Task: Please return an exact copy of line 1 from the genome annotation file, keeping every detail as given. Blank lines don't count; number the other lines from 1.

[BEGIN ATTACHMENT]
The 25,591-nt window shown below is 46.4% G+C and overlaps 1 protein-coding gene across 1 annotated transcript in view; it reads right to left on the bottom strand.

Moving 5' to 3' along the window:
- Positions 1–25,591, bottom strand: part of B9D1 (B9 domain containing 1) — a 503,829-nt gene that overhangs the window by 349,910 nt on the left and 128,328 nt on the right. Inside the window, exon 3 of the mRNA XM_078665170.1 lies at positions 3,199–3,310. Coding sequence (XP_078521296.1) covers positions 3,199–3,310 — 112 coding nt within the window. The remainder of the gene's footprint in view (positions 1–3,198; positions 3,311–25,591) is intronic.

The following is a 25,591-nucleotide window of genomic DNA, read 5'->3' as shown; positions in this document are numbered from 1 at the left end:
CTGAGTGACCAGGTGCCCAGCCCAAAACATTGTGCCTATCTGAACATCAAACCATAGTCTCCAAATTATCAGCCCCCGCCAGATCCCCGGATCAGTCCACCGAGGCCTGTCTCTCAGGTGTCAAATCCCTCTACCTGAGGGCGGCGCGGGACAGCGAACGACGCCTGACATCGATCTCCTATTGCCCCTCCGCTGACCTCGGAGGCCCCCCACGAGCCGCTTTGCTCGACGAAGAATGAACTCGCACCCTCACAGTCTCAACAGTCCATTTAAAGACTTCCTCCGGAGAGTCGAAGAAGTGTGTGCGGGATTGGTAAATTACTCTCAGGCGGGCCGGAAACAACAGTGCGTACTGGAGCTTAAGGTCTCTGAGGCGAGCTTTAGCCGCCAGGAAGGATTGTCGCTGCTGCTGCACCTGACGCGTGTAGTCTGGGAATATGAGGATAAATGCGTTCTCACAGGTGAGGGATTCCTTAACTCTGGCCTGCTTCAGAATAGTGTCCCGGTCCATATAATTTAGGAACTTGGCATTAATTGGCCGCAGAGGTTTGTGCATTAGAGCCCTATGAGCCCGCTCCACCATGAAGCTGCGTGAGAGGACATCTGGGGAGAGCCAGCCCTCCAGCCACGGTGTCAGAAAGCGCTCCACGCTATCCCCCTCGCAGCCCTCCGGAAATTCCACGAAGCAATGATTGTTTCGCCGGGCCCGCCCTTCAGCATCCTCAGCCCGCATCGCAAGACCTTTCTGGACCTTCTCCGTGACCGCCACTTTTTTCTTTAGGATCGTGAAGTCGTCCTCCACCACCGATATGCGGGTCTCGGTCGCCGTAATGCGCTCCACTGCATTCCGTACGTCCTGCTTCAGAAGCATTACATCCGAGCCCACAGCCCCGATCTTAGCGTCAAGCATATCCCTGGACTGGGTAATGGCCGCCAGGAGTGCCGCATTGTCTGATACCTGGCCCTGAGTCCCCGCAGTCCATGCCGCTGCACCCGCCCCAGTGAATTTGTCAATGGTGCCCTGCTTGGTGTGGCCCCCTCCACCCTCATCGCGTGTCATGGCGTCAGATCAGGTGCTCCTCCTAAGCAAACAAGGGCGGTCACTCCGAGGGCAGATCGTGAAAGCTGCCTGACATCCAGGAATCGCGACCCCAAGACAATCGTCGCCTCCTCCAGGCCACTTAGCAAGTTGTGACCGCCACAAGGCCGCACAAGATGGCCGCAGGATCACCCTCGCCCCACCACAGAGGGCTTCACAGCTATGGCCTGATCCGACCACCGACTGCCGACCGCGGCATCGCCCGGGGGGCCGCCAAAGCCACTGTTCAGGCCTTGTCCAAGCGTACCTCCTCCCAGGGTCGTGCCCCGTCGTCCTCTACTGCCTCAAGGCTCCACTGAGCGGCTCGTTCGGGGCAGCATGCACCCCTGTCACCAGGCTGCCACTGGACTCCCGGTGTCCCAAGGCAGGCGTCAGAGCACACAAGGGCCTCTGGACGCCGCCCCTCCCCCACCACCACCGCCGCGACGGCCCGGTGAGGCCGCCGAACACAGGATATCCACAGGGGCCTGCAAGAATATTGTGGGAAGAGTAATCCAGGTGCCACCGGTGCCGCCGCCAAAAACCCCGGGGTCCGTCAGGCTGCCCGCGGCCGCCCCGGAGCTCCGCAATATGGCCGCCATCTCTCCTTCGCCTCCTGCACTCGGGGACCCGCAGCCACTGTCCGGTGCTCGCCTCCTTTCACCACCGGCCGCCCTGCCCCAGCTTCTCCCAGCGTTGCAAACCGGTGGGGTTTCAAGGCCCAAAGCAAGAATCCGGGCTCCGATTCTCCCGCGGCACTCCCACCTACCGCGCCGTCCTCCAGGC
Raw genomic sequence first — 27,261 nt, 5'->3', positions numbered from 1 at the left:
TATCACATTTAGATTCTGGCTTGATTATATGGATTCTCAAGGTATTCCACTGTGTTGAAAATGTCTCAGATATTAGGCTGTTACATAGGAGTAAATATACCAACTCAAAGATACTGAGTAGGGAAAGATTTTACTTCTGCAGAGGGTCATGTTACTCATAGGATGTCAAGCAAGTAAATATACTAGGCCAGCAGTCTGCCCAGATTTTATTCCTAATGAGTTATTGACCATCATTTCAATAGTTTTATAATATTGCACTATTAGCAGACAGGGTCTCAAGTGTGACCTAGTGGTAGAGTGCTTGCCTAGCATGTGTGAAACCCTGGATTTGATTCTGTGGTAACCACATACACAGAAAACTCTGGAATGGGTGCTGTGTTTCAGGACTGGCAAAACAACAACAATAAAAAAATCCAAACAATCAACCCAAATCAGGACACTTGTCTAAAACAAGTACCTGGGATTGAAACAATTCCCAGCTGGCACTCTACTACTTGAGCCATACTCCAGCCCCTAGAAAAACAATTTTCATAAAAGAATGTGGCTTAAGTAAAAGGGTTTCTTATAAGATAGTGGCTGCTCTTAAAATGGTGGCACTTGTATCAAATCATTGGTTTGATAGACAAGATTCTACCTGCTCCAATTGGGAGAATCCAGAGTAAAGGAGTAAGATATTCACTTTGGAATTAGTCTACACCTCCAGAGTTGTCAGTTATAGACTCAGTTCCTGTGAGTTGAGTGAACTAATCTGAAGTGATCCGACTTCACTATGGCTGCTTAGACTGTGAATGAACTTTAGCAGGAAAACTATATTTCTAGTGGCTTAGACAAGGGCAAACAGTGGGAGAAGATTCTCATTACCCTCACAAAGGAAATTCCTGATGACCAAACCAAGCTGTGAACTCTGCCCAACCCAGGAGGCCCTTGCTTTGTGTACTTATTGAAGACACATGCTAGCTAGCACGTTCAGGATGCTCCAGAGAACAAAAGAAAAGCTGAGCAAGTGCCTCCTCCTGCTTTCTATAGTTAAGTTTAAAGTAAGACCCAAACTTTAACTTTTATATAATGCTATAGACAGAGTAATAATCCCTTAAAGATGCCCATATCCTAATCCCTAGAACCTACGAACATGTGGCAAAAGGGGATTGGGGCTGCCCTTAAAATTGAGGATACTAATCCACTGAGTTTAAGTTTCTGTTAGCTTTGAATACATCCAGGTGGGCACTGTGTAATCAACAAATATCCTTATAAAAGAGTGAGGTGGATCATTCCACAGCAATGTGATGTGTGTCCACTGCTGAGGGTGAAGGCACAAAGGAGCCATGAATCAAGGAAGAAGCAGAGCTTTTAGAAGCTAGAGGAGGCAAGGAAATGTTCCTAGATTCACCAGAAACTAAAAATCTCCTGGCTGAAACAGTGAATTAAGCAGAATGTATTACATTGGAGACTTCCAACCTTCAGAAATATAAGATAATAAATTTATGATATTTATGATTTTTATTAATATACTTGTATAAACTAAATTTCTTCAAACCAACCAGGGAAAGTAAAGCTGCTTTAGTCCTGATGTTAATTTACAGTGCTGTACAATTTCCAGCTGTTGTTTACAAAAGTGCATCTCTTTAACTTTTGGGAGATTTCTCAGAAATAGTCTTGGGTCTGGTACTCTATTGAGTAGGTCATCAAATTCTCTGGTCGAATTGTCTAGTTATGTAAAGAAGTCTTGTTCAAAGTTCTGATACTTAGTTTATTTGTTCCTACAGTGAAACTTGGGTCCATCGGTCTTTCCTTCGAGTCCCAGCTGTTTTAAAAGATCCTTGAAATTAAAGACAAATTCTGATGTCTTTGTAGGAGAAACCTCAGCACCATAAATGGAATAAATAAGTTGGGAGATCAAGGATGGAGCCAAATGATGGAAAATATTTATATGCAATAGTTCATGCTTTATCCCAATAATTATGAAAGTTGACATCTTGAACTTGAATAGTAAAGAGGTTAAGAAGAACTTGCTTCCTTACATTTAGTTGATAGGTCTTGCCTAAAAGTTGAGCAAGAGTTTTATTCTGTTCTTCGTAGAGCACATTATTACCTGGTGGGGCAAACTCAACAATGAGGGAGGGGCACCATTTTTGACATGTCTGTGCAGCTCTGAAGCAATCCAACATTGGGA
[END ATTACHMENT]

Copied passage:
The 25,591-nt window shown below is 46.4% G+C and overlaps 1 protein-coding gene across 1 annotated transcript in view; it reads right to left on the bottom strand.